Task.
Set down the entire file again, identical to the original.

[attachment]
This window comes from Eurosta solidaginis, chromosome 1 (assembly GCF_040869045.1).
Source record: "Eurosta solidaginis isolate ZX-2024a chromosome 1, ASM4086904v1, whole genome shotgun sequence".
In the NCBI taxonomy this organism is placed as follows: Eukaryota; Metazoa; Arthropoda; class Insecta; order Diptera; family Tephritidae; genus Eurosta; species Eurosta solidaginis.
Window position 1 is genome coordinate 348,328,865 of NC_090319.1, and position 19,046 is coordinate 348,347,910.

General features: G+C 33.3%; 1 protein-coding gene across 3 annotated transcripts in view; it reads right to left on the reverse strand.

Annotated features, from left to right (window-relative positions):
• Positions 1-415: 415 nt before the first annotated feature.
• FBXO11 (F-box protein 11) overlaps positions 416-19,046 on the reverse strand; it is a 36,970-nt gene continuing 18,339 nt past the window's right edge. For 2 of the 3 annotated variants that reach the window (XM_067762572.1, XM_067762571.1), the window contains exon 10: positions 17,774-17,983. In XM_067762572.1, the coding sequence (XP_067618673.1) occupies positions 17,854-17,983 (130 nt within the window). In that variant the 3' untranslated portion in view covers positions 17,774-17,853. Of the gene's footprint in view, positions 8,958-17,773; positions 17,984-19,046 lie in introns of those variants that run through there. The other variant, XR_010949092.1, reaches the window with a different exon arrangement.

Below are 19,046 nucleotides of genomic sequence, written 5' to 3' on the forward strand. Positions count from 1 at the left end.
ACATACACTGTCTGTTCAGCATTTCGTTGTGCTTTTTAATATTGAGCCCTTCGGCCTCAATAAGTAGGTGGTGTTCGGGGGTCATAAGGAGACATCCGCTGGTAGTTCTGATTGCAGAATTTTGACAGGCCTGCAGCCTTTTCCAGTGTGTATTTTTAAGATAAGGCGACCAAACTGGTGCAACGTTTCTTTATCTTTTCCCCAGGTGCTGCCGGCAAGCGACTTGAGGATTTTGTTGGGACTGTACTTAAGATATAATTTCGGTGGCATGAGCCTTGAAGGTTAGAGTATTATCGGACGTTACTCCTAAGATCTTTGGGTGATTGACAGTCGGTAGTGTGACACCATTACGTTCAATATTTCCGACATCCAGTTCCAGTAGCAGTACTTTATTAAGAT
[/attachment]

This window comes from Eurosta solidaginis, chromosome 1 (assembly GCF_040869045.1).
Source record: "Eurosta solidaginis isolate ZX-2024a chromosome 1, ASM4086904v1, whole genome shotgun sequence".
In the NCBI taxonomy this organism is placed as follows: Eukaryota; Metazoa; Arthropoda; class Insecta; order Diptera; family Tephritidae; genus Eurosta; species Eurosta solidaginis.
Window position 1 is genome coordinate 348,328,865 of NC_090319.1, and position 19,046 is coordinate 348,347,910.

General features: G+C 33.3%; 1 protein-coding gene across 3 annotated transcripts in view; it reads right to left on the reverse strand.

Annotated features, from left to right (window-relative positions):
• Positions 1-415: 415 nt before the first annotated feature.
• FBXO11 (F-box protein 11) overlaps positions 416-19,046 on the reverse strand; it is a 36,970-nt gene continuing 18,339 nt past the window's right edge. For 2 of the 3 annotated variants that reach the window (XM_067762572.1, XM_067762571.1), the window contains exon 10: positions 17,774-17,983. In XM_067762572.1, the coding sequence (XP_067618673.1) occupies positions 17,854-17,983 (130 nt within the window). In that variant the 3' untranslated portion in view covers positions 17,774-17,853. Of the gene's footprint in view, positions 8,958-17,773; positions 17,984-19,046 lie in introns of those variants that run through there. The other variant, XR_010949092.1, reaches the window with a different exon arrangement.

Below are 19,046 nucleotides of genomic sequence, written 5' to 3' on the forward strand. Positions count from 1 at the left end.
ACATACACTGTCTGTTCAGCATTTCGTTGTGCTTTTTAATATTGAGCCCTTCGGCCTCAATAAGTAGGTGGTGTTCGGGGGTCATAAGGAGACATCCGCTGGTAGTTCTGATTGCAGAATTTTGACAGGCCTGCAGCCTTTTCCAGTGTGTATTTTTAAGATAAGGCGACCAAACTGGTGCAACGTTTCTTTATCTTTTCCCCAGGTGCTGCCGGCAAGCGACTTGAGGATTTTGTTGGGACTGTACTTAAGATATAATTTCGGTGGCATGAGCCTTGAAGGTTAGAGTATTATCGGACGTTACTCCTAAGATCTTTGGGTGATTGACAGTCGGTAGTGTGACACCATTACGTTCAATATTTCCGACATCCAGTTCCAGTAGCAGTACTTTATTAAGAT